Winnipeg Free Press - PRINT EDITION

Have your say

  • Print

Optics vs. ethics

Re: Katz says purchase unwise (Sept. 13). I wish to join the chorus of those calling for the mayor to step aside. While this business dealing is not illegal, it is most certainly unethical and the mayor must have known that to engage in such activity with one of his employees was improper.

Send a Letter to the Editor

  • The Free Press welcomes letters from readers

    To send a letter for consideration on our Letters page: Fill out our online form at the link above, or Email, or Fax (204) 697-7412, or Mail Letters to the Editor, 1355 Mountain Avenue, Winnipeg, Manitoba, R2X 3B6.

To now say this was a bad idea that does not look good is not good enough. The mayor tried to derail scrutiny by saying those who wanted to look into this matter were on a witch hunt.

There is a decided lack of moral authority to conduct city council's business on the part of both the mayor and the CAO, and they should do the principled thing and step aside.



Medical access is vital

Re: Cancer patient's mom decries access to files (Sept. 13). A legislated penalty for illegitimate snooping is appropriate, but let's be sure that we do not hamper legitimate access to personal health information by patients, families and health-care providers.

Communication failures are the leading cause of medical errors, and it is vital that health-care providers, patients and families have prompt access to records in order to ensure the best possible care.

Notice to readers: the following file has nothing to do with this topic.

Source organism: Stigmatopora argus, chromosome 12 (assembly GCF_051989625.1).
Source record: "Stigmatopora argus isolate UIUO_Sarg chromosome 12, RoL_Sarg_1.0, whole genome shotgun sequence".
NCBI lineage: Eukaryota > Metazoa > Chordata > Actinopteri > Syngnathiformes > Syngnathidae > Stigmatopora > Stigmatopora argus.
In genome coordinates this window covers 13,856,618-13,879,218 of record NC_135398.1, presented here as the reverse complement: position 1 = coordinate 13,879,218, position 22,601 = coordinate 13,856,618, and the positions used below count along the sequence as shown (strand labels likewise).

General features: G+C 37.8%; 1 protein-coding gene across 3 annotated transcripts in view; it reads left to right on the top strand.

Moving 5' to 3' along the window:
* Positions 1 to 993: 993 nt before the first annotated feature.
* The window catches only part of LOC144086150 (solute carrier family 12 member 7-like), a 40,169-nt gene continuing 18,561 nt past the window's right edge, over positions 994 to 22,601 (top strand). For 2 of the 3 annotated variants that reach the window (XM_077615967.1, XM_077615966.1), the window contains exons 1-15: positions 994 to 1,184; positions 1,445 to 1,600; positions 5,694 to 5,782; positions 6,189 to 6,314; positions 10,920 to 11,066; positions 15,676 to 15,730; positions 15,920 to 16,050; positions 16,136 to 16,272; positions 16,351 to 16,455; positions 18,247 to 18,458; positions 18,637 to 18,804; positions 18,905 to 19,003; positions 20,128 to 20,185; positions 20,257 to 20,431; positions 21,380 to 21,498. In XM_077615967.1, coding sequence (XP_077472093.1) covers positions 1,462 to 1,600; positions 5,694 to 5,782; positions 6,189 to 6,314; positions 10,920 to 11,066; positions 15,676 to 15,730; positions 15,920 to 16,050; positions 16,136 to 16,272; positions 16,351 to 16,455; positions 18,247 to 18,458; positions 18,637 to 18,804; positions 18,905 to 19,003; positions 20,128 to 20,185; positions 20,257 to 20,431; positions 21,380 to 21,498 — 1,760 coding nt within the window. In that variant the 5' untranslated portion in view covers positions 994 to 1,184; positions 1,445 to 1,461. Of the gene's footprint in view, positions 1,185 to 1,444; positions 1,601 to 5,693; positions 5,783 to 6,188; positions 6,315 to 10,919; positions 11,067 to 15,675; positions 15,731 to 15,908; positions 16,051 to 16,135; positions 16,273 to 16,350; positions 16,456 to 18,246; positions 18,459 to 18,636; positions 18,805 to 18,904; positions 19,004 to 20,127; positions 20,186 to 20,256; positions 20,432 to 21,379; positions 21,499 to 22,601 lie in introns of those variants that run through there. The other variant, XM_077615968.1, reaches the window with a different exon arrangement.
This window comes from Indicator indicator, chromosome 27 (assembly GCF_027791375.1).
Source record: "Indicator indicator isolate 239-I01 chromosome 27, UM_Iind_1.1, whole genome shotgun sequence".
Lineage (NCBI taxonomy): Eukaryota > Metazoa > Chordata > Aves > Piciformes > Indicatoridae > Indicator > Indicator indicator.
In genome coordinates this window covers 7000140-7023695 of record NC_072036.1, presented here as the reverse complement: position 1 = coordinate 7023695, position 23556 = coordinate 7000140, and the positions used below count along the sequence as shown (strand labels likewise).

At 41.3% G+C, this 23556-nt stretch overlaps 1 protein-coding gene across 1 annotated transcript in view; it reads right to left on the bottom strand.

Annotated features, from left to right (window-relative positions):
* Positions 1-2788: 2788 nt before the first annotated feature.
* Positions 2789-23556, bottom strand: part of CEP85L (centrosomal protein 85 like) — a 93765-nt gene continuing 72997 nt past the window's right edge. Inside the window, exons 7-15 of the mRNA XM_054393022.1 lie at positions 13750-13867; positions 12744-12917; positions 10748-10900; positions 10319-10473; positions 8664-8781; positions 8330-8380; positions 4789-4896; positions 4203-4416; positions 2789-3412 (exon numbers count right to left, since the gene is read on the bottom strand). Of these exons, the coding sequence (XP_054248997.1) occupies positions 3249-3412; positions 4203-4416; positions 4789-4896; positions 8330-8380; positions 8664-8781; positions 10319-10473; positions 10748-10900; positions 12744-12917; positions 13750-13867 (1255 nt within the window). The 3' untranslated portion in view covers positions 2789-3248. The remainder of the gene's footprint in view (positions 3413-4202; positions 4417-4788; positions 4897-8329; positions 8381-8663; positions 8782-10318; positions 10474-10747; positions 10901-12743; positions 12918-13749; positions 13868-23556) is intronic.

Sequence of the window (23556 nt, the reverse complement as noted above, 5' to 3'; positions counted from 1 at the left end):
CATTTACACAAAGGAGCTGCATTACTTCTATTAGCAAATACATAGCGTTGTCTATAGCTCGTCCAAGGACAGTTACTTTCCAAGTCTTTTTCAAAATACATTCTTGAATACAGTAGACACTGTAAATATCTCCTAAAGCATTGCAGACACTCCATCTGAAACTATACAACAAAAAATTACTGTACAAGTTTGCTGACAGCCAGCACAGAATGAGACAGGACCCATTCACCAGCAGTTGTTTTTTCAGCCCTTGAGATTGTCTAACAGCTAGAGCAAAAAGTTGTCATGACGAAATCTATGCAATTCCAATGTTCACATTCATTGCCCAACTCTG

Let's not return to the days of obstreperous health-privacy legislation, when patients and families could wait for up to 30 days to see current information, such as medications, and when a patient's physicians could not freely communicate with each other.

Any legislated changes should preserve the newly won access rights that improve care and save lives.



A fundamental right

In response to Mohammad Ashraf's Sept. 13 letter, Ending the tension, in which he condemns those who react violently to religious criticism and also those who criticize it, I will say that the last thing to do with a bully is to give in to their demands.

The right to free expression is a fundamental keystone in any free society. I respect the rights of a person to believe whatever they want in the name of their religion, but that does not mean that I have to respect the beliefs. Religious ideas do not get a free pass in the marketplace of ideas.

The fact that some believers hold some things sacred does not mean that I must also. I am under no obligation to follow the rules or dictates of someone else's religion. To expect this of anyone violates the freedoms of expression, conscience and religion enshrined in our charter.